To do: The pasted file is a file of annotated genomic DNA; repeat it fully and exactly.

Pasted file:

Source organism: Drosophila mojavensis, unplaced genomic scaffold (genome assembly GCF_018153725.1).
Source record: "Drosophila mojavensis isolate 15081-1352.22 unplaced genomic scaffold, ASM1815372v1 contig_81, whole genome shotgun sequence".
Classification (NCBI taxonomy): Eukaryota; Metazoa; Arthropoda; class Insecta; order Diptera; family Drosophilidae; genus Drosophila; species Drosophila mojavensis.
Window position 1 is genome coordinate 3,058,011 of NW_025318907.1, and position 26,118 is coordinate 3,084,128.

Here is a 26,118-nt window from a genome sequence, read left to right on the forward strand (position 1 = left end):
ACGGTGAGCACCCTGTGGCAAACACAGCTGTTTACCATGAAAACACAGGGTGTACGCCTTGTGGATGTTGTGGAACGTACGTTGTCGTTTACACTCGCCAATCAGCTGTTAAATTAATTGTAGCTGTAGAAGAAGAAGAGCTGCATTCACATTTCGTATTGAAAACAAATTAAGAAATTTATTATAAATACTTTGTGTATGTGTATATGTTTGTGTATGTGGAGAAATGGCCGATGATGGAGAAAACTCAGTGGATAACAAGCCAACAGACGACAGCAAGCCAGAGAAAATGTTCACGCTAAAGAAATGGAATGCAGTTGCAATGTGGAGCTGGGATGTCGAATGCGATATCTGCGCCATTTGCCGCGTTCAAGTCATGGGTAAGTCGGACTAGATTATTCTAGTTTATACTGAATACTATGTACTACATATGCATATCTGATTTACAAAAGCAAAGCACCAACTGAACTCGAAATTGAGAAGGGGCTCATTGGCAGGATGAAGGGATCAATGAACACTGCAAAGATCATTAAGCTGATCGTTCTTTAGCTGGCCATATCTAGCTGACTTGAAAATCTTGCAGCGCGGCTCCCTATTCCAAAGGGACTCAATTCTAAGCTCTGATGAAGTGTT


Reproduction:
Source organism: Drosophila mojavensis, unplaced genomic scaffold (genome assembly GCF_018153725.1).
Source record: "Drosophila mojavensis isolate 15081-1352.22 unplaced genomic scaffold, ASM1815372v1 contig_81, whole genome shotgun sequence".
Classification (NCBI taxonomy): Eukaryota; Metazoa; Arthropoda; class Insecta; order Diptera; family Drosophilidae; genus Drosophila; species Drosophila mojavensis.
Window position 1 is genome coordinate 3,058,011 of NW_025318907.1, and position 26,118 is coordinate 3,084,128.

Here is a 26,118-nt window from a genome sequence, read left to right on the forward strand (position 1 = left end):
ACGGTGAGCACCCTGTGGCAAACACAGCTGTTTACCATGAAAACACAGGGTGTACGCCTTGTGGATGTTGTGGAACGTACGTTGTCGTTTACACTCGCCAATCAGCTGTTAAATTAATTGTAGCTGTAGAAGAAGAAGAGCTGCATTCACATTTCGTATTGAAAACAAATTAAGAAATTTATTATAAATACTTTGTGTATGTGTATATGTTTGTGTATGTGGAGAAATGGCCGATGATGGAGAAAACTCAGTGGATAACAAGCCAACAGACGACAGCAAGCCAGAGAAAATGTTCACGCTAAAGAAATGGAATGCAGTTGCAATGTGGAGCTGGGATGTCGAATGCGATATCTGCGCCATTTGCCGCGTTCAAGTCATGGGTAAGTCGGACTAGATTATTCTAGTTTATACTGAATACTATGTACTACATATGCATATCTGATTTACAAAAGCAAAGCACCAACTGAACTCGAAATTGAGAAGGGGCTCATTGGCAGGATGAAGGGATCAATGAACACTGCAAAGATCATTAAGCTGATCGTTCTTTAGCTGGCCATATCTAGCTGACTTGAAAATCTTGCAGCGCGGCTCCCTATTCCAAAGGGACTCAATTCTAAGCTCTGATGAAGTGTT